November 24, 2007

Two heuristics that swing elections

Quico says: Political scientists have a dirty little secret. It's not really polite to say it in mixed company, but it's a fact: casting a smart vote is just not worth the effort.

To cast a fully informed vote, a voter would have to conduct an exhaustive search. In the case of the current Constitutional Reform Referendum, this would involve carrying out a full review of the juridical implications of each of the 70-odd articles up to be reformed, and then formulating a fully informed, perfectly rational judgment about it. Even assuming that's possible in principle (which some philosophers will tell you it isn't), it's surely not worth it.

The cost in time and effort is wildly out of proportion to the 'benefit': the negligible chance that your one measly vote will swing the election. Coldly considered casting an informed vote just doesn't make sense.

Note that this isn't an attack on regular people for being ignorant; just the opposite. It's an acknowledgment that, in trying to decide how to vote, ignorance is rational.

So rational voters do what they can to cut the costs of voting. They look for quick and easy solutions to the problem of making a decision. Academic types call them heuristics: rules of thumb designed to save time and effort. Heuristics are, by their nature, not fully rational: the whole reason they exist is to meet the need for shortcuts to full rationality.

A couple of heuristics seem to play a particularly important role in voters' behavior:

1. The nature of the times heuristic: When times are good, you vote for continuity. When times are bad, you vote for change.

2. The identification heuristic: You are more likely to vote for people you identify emotionally with, with people who, you sense, "get you."

It's due to the power of these two heuristics that so many surveys ask those familiar questions: "is the country on the right track or on the wrong track?" and "does X understand the problems of people like you?" Depressingly, those questions seem to predict voting outcomes almost as well as asking people straight out who they plan to vote for.

So how are these two heuristics likely to pan out next Sunday?

1. Sporadic shortages notwithstanding, the times are definitely good. With a massive oil bonanza fueling a 70s style consumption boom, people will tend to vote for continuity. But does that mean voting SI or NO? That's not so clear. Continuity with the government means discontinuity with the constitution, and vice versa.

The Nature of the Times heuristic explains why both campaigns have struggled to define themselves as standard bearers of continuity.

Chávez has implied that voting "No" would introduce a radical discontinuity (musing publicly about quitting his job if the No wins), and using the unambiguously continuista slogan: "SIgue con Chávez".

The opposition has stressed just how radical the proposed changes are (e.g. "it's not a reform, it's a new constitution"), and saying it would be better to start respecting the constitution we already have than to change it. And the "No" side is aided by the fact that it is the "No" side - an advantage when voters want no change.

2. The Identification heuristic has always worked brilliantly for Chávez. He's a charismatic guy, and has long had a knack for convincing regular folks that he's just like them and, like them, totally unlike the fat cat opposition.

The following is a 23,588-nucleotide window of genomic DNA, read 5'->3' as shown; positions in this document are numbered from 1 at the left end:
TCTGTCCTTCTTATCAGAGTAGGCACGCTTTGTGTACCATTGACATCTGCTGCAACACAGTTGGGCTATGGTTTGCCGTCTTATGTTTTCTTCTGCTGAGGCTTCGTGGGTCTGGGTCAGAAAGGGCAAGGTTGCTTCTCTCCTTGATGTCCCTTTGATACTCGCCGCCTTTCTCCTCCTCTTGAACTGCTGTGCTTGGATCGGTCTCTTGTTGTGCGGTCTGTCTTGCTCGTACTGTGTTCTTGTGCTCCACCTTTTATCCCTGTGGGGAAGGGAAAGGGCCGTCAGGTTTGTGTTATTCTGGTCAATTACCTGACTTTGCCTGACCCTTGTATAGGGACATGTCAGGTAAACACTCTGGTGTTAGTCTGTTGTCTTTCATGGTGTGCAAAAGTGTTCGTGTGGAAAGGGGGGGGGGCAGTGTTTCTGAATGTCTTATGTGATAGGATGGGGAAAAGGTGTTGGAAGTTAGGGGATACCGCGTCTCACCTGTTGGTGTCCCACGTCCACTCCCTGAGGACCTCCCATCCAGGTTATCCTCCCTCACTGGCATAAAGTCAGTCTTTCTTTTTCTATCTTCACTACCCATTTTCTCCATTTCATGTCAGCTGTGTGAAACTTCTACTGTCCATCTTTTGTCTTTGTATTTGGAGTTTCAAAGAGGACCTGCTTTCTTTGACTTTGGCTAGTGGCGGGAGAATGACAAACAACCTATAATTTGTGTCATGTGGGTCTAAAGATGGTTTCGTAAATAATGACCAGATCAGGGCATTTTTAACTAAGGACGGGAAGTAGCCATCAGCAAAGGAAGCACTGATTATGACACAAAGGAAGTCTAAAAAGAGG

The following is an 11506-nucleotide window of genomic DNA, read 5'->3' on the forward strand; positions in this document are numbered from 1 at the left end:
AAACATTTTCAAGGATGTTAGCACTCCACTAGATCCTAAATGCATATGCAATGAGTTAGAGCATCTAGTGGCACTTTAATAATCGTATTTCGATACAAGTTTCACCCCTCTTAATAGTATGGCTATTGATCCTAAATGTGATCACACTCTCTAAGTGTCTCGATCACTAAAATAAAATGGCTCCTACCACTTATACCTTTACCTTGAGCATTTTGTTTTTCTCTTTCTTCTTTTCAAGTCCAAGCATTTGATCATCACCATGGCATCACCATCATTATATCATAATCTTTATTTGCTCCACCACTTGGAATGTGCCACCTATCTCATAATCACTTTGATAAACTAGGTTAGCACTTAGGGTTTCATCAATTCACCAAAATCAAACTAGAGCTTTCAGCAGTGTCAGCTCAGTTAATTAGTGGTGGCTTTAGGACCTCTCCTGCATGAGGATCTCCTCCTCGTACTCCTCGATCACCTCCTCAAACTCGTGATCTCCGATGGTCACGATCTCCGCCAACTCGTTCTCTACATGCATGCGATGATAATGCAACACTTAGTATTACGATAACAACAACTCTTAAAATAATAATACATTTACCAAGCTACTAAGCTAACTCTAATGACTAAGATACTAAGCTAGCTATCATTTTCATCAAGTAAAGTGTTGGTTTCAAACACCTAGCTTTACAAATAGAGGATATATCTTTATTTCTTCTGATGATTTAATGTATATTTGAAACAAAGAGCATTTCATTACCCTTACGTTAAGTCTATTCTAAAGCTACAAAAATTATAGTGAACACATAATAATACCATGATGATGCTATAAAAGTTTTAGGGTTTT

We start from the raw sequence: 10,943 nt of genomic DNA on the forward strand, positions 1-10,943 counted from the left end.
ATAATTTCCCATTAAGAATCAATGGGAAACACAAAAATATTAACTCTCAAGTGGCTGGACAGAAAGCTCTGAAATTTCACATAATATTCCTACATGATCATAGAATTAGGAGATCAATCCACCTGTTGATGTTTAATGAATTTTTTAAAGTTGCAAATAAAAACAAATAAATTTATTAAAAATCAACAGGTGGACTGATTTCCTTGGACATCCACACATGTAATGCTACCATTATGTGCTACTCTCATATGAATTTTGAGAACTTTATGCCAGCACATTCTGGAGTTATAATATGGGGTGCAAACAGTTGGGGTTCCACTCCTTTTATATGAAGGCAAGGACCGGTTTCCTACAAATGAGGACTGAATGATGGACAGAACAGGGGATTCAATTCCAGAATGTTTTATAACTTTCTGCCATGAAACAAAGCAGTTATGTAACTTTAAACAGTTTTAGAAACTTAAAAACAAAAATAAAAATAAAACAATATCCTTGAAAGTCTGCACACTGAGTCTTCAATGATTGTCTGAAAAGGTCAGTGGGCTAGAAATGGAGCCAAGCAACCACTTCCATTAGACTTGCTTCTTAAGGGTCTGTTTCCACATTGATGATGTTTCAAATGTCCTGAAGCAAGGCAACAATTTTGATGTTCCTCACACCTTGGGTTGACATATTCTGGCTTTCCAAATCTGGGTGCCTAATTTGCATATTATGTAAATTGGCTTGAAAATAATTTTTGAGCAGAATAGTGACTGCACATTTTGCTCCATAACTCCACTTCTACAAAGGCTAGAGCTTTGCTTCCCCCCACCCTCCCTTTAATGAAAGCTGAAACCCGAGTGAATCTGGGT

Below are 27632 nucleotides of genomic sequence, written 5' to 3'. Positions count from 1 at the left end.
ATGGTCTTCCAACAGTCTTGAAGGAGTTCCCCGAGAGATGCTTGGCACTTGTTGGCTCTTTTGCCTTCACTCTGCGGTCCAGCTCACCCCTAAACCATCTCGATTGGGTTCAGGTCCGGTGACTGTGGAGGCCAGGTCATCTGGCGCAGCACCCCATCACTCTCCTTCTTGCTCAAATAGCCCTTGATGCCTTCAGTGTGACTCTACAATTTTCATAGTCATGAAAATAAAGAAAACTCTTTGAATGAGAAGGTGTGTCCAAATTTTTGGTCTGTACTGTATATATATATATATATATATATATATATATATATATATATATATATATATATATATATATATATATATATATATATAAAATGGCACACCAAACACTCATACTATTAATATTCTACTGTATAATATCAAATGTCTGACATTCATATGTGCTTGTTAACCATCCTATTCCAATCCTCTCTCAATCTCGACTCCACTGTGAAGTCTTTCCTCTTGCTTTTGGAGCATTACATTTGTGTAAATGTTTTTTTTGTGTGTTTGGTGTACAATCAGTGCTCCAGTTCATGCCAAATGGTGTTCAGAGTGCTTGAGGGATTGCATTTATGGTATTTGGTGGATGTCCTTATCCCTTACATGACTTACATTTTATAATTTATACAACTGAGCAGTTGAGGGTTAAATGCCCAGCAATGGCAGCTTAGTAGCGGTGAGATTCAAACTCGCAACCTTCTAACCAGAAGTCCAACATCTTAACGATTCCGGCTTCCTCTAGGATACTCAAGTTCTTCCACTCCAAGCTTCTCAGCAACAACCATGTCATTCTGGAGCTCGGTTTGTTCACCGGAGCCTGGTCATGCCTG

But think how long it's been since we've heard him ask "MariPili, ¿a cuánto está el pollo?" With time, Chávez has morphed from garrulous populist to sectarian socialist. Certainly, Chávez in 2007 is a far more ideologically oriented speaker than he was even a year ago.

But here's the rub: it was always Populist Chávez that folks identified with. Socialist Chávez vaguely scares people: he's too strident, too rigid. His speeches are too abstract to tug at the old identification heuristic heartstrings like populist Chávez could. If there's one point that all Venezuelan pollsters agree on, it's that Chávez is popular despite his ideological agenda, not because of it.

For a long time, people were smitten with him because they felt that he cared about their individual, personal problems; so much so that many went to great lengths to write those problems on a slip of paper and put them - literally - in his hands. But the more esoteric and strident his discourse gets, the more detached from the mundane problems of day to day life in a poor country, the less people feel his government is all about their problems.

Chávez doesn't seem wise to these trends. Instead of realizing he's in a tight race and focusing, the guy spent the last month traveling all around the world, picking big fights with everyone in sight, spending all his time worrying about FARC's hostages or an American attack on Iran, and generally not paying any attention at all to "the problems of people like you."

All of which helps explain why polls show a big majority think constitutional reform is about what's in Chávez's interest, not about what's in the people's interests. And why Datanalisis has NiNis trending No by a bone crushing 5-to-1 margin. Which is huge.

Comando Zamora is fighting the last war. The basic flaw in the its "SIgue con Chávez" strategy is that personalizing the campaign, in 2007, means personalizing it around a figure people identify with considerably less than they once did. In fact, it means centering the campaign on a guy people suspect is doing this for his benefit, not theirs.

It's going to be an interesting week.

November 23, 2007

The times they are a'changin'...

Quico says: A couple of months ago, my feeling was that if there was any way for the oppo old guard to blow their survey lead ahead of the constitutional reform referendum, they would find it. So far, my expectations have been confounded by a highly unusual outbreak of oppo good sense. Wonder of wonders, miracle of miracles: the old guard seems to be sitting this one out.